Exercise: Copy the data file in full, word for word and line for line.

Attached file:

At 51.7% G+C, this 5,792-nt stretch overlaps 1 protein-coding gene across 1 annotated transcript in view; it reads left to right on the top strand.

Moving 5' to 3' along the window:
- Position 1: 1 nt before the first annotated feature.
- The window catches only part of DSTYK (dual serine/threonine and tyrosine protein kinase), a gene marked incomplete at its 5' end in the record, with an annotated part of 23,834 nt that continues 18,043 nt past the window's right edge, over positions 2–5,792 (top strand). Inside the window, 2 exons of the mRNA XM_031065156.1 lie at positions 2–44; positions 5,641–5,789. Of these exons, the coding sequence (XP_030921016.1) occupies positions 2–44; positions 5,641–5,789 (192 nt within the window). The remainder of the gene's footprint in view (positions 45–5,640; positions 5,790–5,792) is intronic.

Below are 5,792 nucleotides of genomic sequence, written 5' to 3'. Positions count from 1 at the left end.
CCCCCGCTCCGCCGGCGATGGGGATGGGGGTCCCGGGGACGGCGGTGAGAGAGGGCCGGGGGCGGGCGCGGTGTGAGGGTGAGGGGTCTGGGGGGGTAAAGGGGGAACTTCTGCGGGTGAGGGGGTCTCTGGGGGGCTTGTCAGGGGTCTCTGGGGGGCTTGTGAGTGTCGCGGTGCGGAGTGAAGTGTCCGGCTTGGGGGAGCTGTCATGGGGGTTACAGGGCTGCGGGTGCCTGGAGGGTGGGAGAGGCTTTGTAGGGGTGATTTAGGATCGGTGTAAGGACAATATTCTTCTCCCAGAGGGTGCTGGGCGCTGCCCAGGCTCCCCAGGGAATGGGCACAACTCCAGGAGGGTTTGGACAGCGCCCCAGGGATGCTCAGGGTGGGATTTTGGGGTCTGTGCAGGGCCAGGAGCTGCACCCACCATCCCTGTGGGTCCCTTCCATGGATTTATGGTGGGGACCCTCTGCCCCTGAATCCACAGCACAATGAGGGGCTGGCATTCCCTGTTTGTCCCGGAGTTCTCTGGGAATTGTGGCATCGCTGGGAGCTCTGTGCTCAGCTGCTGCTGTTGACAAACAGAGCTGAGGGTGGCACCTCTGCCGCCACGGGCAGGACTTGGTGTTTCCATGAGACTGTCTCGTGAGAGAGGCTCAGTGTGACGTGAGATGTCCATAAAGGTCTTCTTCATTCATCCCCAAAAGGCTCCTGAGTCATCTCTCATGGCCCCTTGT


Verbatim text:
At 51.7% G+C, this 5,792-nt stretch overlaps 1 protein-coding gene across 1 annotated transcript in view; it reads left to right on the top strand.

Moving 5' to 3' along the window:
- Position 1: 1 nt before the first annotated feature.
- The window catches only part of DSTYK (dual serine/threonine and tyrosine protein kinase), a gene marked incomplete at its 5' end in the record, with an annotated part of 23,834 nt that continues 18,043 nt past the window's right edge, over positions 2–5,792 (top strand). Inside the window, 2 exons of the mRNA XM_031065156.1 lie at positions 2–44; positions 5,641–5,789. Of these exons, the coding sequence (XP_030921016.1) occupies positions 2–44; positions 5,641–5,789 (192 nt within the window). The remainder of the gene's footprint in view (positions 45–5,640; positions 5,790–5,792) is intronic.

Below are 5,792 nucleotides of genomic sequence, written 5' to 3'. Positions count from 1 at the left end.
CCCCCGCTCCGCCGGCGATGGGGATGGGGGTCCCGGGGACGGCGGTGAGAGAGGGCCGGGGGCGGGCGCGGTGTGAGGGTGAGGGGTCTGGGGGGGTAAAGGGGGAACTTCTGCGGGTGAGGGGGTCTCTGGGGGGCTTGTCAGGGGTCTCTGGGGGGCTTGTGAGTGTCGCGGTGCGGAGTGAAGTGTCCGGCTTGGGGGAGCTGTCATGGGGGTTACAGGGCTGCGGGTGCCTGGAGGGTGGGAGAGGCTTTGTAGGGGTGATTTAGGATCGGTGTAAGGACAATATTCTTCTCCCAGAGGGTGCTGGGCGCTGCCCAGGCTCCCCAGGGAATGGGCACAACTCCAGGAGGGTTTGGACAGCGCCCCAGGGATGCTCAGGGTGGGATTTTGGGGTCTGTGCAGGGCCAGGAGCTGCACCCACCATCCCTGTGGGTCCCTTCCATGGATTTATGGTGGGGACCCTCTGCCCCTGAATCCACAGCACAATGAGGGGCTGGCATTCCCTGTTTGTCCCGGAGTTCTCTGGGAATTGTGGCATCGCTGGGAGCTCTGTGCTCAGCTGCTGCTGTTGACAAACAGAGCTGAGGGTGGCACCTCTGCCGCCACGGGCAGGACTTGGTGTTTCCATGAGACTGTCTCGTGAGAGAGGCTCAGTGTGACGTGAGATGTCCATAAAGGTCTTCTTCATTCATCCCCAAAAGGCTCCTGAGTCATCTCTCATGGCCCCTTGT